Early English law held that these happen somewhere between conception and live birth. Aquinas and Bracton’s teachings revolve around the idea that ‘movement’ is the essential principle of life. Such idea made its way to the common law system. However, uncertainty about the precise time of animation held these ideas into question.
    • Abortion of a quick fetus was punished either as a felony or lesser crime in common law – but this is still disputed. Coke’s position is that it is a ‘misprision’ or ‘misdemeanor.’
    • English law – In 1803, England made abortion of a quick fetus a capital crime under the Lord Ellenborough’s Act, but provided lesser penalties for abortion before quickening.
    • Parliament enacted Abortion of 1967 permitting abortion if (a) it will risk the life of the pregnant woman or any exiting children in the family, or (b) there is substantial risk that the child will suffer from abnormalities when born.5.  American law – adopted the pre-existing English common law.
    • Law in the States before WWII
      • Connecticut was the first State to adopt in 1821 but abortion before quickening was made a crime only in 1860.
      • New York enacted anti-abortion laws in 1828 in 2 respects: (a) Punishing destruction of unquickened fetus as a misdemeanor and (b) criminalizing abortion of quickened fetus as second-degree manslaughter. However, it legalized ‘therapeutic abortion’ where the mother’s health takes precedence when continued conception will prejudice her health.
      • Texas also received the common law in 1840.
    • After the war, legislation replaced common law in most states which punished severely abortion after quickening but were lenient before quickening.
    • Gradually, the distinction over the quickening disappeared and by 1950’s, majority banned abortion in whatever manner, unless done to preserve the health of the mother.
  4. American Medical Association. AMA shared the anti-abortion mood in the 19th century and appointed the AMA Committee on Criminal Abortion in May 1857 to investigate criminal abortion ‘with a view to its general suppression.’
    • In 1871 a long and vivid report was submitted by the Committee on Criminal Abortion.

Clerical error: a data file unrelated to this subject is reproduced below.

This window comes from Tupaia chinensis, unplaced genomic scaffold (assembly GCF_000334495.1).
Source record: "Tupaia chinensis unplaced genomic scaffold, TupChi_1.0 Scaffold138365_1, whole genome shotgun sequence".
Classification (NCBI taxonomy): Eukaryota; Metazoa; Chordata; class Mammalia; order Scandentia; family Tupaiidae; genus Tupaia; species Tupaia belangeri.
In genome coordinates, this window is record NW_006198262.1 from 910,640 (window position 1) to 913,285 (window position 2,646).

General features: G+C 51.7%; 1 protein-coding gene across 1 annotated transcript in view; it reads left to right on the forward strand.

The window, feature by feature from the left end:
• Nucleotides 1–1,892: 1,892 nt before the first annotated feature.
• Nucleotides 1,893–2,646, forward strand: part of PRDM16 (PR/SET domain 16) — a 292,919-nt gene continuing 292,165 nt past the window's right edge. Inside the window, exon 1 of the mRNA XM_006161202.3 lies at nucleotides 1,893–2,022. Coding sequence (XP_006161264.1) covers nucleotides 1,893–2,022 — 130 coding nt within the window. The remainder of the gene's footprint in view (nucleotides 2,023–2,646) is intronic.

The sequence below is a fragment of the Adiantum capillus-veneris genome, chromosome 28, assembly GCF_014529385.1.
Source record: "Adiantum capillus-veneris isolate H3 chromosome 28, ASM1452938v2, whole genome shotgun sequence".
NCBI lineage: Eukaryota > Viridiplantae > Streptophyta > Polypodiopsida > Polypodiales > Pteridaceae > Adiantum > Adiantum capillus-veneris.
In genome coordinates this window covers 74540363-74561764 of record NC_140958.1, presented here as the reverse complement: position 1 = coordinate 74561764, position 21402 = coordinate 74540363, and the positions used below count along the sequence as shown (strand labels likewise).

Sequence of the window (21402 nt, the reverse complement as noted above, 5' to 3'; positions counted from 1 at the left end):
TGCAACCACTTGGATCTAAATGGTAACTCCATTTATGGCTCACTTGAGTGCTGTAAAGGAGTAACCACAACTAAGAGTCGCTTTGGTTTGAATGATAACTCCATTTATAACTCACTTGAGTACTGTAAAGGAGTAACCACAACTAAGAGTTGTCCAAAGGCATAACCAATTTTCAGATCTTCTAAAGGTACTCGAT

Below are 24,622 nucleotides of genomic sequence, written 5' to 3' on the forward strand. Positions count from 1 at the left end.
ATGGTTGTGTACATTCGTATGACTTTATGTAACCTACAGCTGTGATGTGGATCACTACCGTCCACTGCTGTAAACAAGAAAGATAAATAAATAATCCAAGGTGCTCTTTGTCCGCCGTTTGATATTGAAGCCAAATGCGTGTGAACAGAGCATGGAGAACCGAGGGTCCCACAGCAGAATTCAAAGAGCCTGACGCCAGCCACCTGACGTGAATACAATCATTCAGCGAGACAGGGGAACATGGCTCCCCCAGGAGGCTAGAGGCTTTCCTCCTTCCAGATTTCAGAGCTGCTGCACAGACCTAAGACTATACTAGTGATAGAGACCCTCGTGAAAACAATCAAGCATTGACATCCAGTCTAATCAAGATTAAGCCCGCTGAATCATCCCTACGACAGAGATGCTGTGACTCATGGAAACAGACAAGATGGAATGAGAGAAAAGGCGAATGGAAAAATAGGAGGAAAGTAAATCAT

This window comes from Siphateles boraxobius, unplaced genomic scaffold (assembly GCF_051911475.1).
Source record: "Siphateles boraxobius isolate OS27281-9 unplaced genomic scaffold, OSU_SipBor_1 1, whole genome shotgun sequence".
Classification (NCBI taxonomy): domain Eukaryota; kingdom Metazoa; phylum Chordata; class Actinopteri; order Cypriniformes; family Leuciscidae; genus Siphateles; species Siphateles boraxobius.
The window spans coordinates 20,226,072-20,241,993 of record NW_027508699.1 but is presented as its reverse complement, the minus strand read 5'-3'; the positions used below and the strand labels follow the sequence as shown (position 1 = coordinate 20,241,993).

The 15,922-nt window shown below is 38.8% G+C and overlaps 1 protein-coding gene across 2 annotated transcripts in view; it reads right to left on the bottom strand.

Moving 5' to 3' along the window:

• Conclusion: ‘We had to deal with human life. In a matter of less importance we could entertain no compromise. An honest judge on the bench would call things by their proper names. We could do no less.’
    • One of the recommendations is that before a physician to induce abortion, it must have a concurrent opinion of another respectable consulting physician, with the view of the child’s safety and the attention of religious groups.
    • In 1970, the Committee noted polarization,  divisions, differing opinions, and a feeling that this controversy will continue. The House of Delegated, in that year, adopted preambles which emphasized the following:
      • The best interests of the patient
      • Sound clinical judgment
      • Informed patient consent, not just mere acquiescence
      • Must be performed by a licensed physician in an accredited hospital only after consultation with two other physicians and in conformity to state law
      • No party in the procedure shall be required if it violates personally held moral principles
  5. American Public Health Association. In Oct 1970, the APHA adopted the following 5 standards for abortion services.
    • Abortion referral must be rapid and simple
    • Counseling must function to simplify and expedite abortion
    • Psychiatric consultation must not be mandatory
    • Abortion counselors may vary from trained, skilled doctors, or sympathetic volunteers
    • Contraception and/or sterilization should be discussed with each abortion partient 3 factors pertinent to life and health risks associated with abortion:
      1. Skill of physician
      2. Environment where abortion is performed
      3. Duration of pregnancy, as confirmed by uterine size and confirmed by menstrual history
  6. American Bar Association. In February 1972, the ABA House of Delegates approved the Uniform Abortion Act with 17 opposing votes.

3 reasons to explain abortion laws in the 19th century

  1. Victorian social concern to discourage illicit sexual conduct – This argument is not used by Texas nor taken seriously by courts. The law also failed to distinguish married and unwed mothers.
  2. Medical dangers of abortion – abortion was criminalized because of the high mortality for those undergoing the abortion procedure. However, the advent of antibiotics in the 1940’s and advancements of modern medicine made abortion safer today. The State’s primary concern before was to protect the pregnant woman.
    – Modern medical techniques altered this situation. Mortality rates for women undergoing early abortion appear to be as low or lower than the rates for normal childbirth. The State’s primary interest is that abortion, like any other medical procedure, is performed under circumstances that insure maximum safety of the patient. High mortality rates in illegal abortion clinics strengthens the State’s interest.